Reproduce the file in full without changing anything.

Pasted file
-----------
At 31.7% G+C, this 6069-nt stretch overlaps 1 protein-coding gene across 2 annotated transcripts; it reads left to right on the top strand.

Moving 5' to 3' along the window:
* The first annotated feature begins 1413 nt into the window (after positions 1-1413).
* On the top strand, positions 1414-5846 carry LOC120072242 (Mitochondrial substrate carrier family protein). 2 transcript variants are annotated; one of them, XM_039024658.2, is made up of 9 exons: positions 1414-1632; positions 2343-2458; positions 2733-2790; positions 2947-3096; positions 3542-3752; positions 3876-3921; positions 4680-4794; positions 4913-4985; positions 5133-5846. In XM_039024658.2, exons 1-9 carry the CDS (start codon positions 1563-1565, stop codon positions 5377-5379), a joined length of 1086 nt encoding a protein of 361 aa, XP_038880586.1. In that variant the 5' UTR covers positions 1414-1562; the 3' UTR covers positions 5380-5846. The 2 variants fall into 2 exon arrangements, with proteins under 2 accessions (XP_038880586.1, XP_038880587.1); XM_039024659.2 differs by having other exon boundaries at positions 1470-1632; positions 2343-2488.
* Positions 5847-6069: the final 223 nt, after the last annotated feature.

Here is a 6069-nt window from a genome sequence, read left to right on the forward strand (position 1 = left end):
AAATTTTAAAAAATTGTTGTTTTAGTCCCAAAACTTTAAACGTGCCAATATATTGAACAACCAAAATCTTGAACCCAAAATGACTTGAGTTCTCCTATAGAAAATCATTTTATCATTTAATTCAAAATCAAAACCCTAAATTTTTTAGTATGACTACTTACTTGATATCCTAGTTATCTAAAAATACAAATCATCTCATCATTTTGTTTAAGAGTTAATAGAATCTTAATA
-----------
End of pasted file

At 31.7% G+C, this 6069-nt stretch overlaps 1 protein-coding gene across 2 annotated transcripts; it reads left to right on the top strand.

Moving 5' to 3' along the window:
* The first annotated feature begins 1413 nt into the window (after positions 1-1413).
* On the top strand, positions 1414-5846 carry LOC120072242 (Mitochondrial substrate carrier family protein). 2 transcript variants are annotated; one of them, XM_039024658.2, is made up of 9 exons: positions 1414-1632; positions 2343-2458; positions 2733-2790; positions 2947-3096; positions 3542-3752; positions 3876-3921; positions 4680-4794; positions 4913-4985; positions 5133-5846. In XM_039024658.2, exons 1-9 carry the CDS (start codon positions 1563-1565, stop codon positions 5377-5379), a joined length of 1086 nt encoding a protein of 361 aa, XP_038880586.1. In that variant the 5' UTR covers positions 1414-1562; the 3' UTR covers positions 5380-5846. The 2 variants fall into 2 exon arrangements, with proteins under 2 accessions (XP_038880586.1, XP_038880587.1); XM_039024659.2 differs by having other exon boundaries at positions 1470-1632; positions 2343-2488.
* Positions 5847-6069: the final 223 nt, after the last annotated feature.

Here is a 6069-nt window from a genome sequence, read left to right on the forward strand (position 1 = left end):
AAATTTTAAAAAATTGTTGTTTTAGTCCCAAAACTTTAAACGTGCCAATATATTGAACAACCAAAATCTTGAACCCAAAATGACTTGAGTTCTCCTATAGAAAATCATTTTATCATTTAATTCAAAATCAAAACCCTAAATTTTTTAGTATGACTACTTACTTGATATCCTAGTTATCTAAAAATACAAATCATCTCATCATTTTGTTTAAGAGTTAATAGAATCTTAATA